WSJ Numbers explored some flawed consumer thinking that we found interesting and thought we would share. What’s better – 50% more product or 33% lower price? Here is the article.


We have not talked about Teva Pharmaceuticals in a while. The major news during August was that Teva’s competing product to EpiPen was approved by the FDA. Now, we will wait for the business execution. EpiPen is a commercial name that is ubiquitous for the product, which we think could make it a difficult market to penetrate. We are hopeful, and the timing couldn’t be better since EpiPen (parent company Mylan) has experienced a few controversies in recent years and is currently suffering a supply shortage.


Apple’s market capitalization reached $1 trillion during August. A first for the market. Wow. That is twelve zeros and one big company. A quarter of the trillion value sits on balance sheet as cash.

Bond Bubble?

Given we are close to the anniversary date of Alan Greenspan’s famous ‘irrational exuberance’ quote on Dec 5, 1996 – we thought we would discuss the topic which has been brought up by many clients over the past few months,  which is  “Are we in a bond bubble?”.  Back in 1996, Greenspan addressed what was happening in equity markets, and despite his inclination that equities were ahead of themselves, it was another 4 years before the bubble inflated to an unsustainable valuation and popped.  Although he was intellectually correct, his timing was a bit off.

When we think about bubbles, a couple things immediately come to mind –  (1) What is a bubble? and (2) How does Ballast manage portfolios to mitigate damage should there be one?

(1) What is a bubble? It seems a bubble forms when the price of an asset far exceeds the value of that asset.  Value of an asset is anchored in cash flow or economic purpose in the case of things that may not have distributable cash flow (think gold, insurance, house, growth companies).  When the price of that asset extends beyond the economic value, economic gravity kicks in and asset price deflation takes hold.  However, as in Greenspan’s case, one can be intellectually accurate, BUT the market, as a voting proxy (not valuation proxy), can disagree for a fairly long time.


How do bubbles form?  Well, we have read many people’s writing on what they believe to be the answer to this question, and it tends to depend on the circumstances. In the securities markets (equities), the first reason might be founded in irrational exuberance (Irrational Exuberance by Robert Shiller). In new discoveries (South Sea) or Tulips, it might be the fear of missing out – a.k.a madness of crowds (Extraordinary Popular Delusions & Madness of Crowds – Mackay). Finally, in rates/currencies, it might be government or policy errors (This Time is Different – Rogoff/ Why Nations Fail –  Acemoglu).


(2) How does Ballast manage portfolios to mitigate damage should there be one? Whatever the reason, it seems that one should only be concerned about being in a bubble if one doesn’t have a very firm fundamental economic reason and understanding of what he/she owns.  If the value of what one owns serves a purpose and is not a function of what someone else is willing to pay – then to some degree, one should hope there is a bubble – since all popping bubbles bring investment opportunities.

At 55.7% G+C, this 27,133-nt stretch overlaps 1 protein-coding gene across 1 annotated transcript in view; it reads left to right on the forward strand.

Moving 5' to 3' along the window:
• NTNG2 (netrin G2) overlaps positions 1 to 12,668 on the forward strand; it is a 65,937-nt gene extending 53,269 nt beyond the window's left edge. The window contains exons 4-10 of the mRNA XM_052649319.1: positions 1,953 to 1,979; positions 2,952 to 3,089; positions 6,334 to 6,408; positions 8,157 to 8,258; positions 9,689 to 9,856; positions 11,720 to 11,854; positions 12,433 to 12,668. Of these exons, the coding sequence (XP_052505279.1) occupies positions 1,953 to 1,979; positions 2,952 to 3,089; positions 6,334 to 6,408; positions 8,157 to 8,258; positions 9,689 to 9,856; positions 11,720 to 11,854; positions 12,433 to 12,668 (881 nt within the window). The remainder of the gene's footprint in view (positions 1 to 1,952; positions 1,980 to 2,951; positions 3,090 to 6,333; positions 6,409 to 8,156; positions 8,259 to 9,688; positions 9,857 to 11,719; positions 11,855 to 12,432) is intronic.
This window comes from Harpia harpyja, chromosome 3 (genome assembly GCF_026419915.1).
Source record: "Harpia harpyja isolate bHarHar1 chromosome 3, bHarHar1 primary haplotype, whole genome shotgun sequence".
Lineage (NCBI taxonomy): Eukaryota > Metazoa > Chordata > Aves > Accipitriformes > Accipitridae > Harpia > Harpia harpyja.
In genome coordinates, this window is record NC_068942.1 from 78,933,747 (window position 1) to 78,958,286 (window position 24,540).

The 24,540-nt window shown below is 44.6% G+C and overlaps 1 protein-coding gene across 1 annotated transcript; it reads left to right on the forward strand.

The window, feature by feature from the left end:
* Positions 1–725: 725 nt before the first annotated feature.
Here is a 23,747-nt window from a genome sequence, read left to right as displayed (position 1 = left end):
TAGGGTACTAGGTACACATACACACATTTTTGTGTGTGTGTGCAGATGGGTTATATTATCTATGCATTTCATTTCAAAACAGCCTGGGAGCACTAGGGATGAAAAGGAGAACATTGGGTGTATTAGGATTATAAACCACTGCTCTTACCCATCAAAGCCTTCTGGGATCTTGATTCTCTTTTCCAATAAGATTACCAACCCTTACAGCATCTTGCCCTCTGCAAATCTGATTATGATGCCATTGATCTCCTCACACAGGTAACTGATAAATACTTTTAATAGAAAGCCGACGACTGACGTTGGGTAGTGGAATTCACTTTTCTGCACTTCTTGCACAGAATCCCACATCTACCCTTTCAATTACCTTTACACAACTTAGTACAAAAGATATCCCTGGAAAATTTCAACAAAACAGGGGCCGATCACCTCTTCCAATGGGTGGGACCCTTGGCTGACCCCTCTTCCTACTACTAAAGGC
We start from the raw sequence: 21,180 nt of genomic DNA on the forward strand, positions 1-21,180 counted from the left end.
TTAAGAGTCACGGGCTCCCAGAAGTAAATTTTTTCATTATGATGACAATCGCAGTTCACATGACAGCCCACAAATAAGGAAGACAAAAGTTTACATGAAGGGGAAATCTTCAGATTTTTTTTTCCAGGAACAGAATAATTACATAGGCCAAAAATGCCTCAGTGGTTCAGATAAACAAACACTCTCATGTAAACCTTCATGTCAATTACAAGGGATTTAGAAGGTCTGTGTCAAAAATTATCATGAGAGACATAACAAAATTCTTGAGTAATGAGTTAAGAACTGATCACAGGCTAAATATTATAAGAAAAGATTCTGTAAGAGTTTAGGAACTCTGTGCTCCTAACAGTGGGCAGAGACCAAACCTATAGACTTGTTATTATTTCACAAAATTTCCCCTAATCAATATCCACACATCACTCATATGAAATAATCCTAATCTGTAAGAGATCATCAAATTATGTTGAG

At the end of the day, it would be silly to try and predict the timing of a bubble (See Greenspan), but it does pay to be vigilant and prudent when prices seem to deviate too far away from economic gravity.**  We are indifferent – but hopeful – for lower prices for a couple reasons:  First, lower prices are a great deal for investors (remember those with capital want more value at a lower price).  Second, we are highly confident in the purpose and value of what we currently own at the prices we paid (TDW write-up) – [Sample question – if NFLX went down 50% in value tomorrow, how many people would confidently hold on, knowing it is worth what they paid for it?  Our guess is not many (see NFLX write up). Third, since our process is similar to an institutional investment department, each day we are active in the markets and know that we will have access to the myriad capital opportunities available in the aftermath of a bubble.

Therefore, whether we are in a bond, equity, dollar or bitcoin bubble, remains to be seen.  However, we are confident that as opportunities arise from deflating asset classes (think distress RMBS in spring of 2009, energy/basic bonds in 2015/2016) or happen one at a time (EFX, TEVA, TDW write-up), we are paying attention.

** For those who have more patience and some inquisitiveness, see below–




As it pertains to bond or equity bubbles – let’s look at some interesting data:

The S&P 500 – if truly an indicator of equity valuation – should be driven by earnings.  You hear Wall Street talking “heads-on” TV speak about earnings growth ad nauseum.  Here is an interesting chart –S&P 500 quarterly earnings plotted against the price of the S&P 500.


The orange line is S&P 500.  The white line is the S&P 500 quarterly earnings as reported.    What is interesting is that it appears that in aggregate – the companies in the S&P 500 –  are not earning any more for their shareholders this year than they were in 2014.  So, what could be different?  Below is another chart where we added one more data set.


This chart includes monetary stimulus as represented by the ECB and Federal Reserve banks’ balance sheets. One interesting observation to note is that the bold orange line nicely overlays the S&P 500 price since 2015.  We question what happens when that bold orange line goes from the $8.5 trillion (today) back to the less than $2 trillion (prior to the global financial crisis).  Given that we don’t know, we would much rather own stuff that we do know.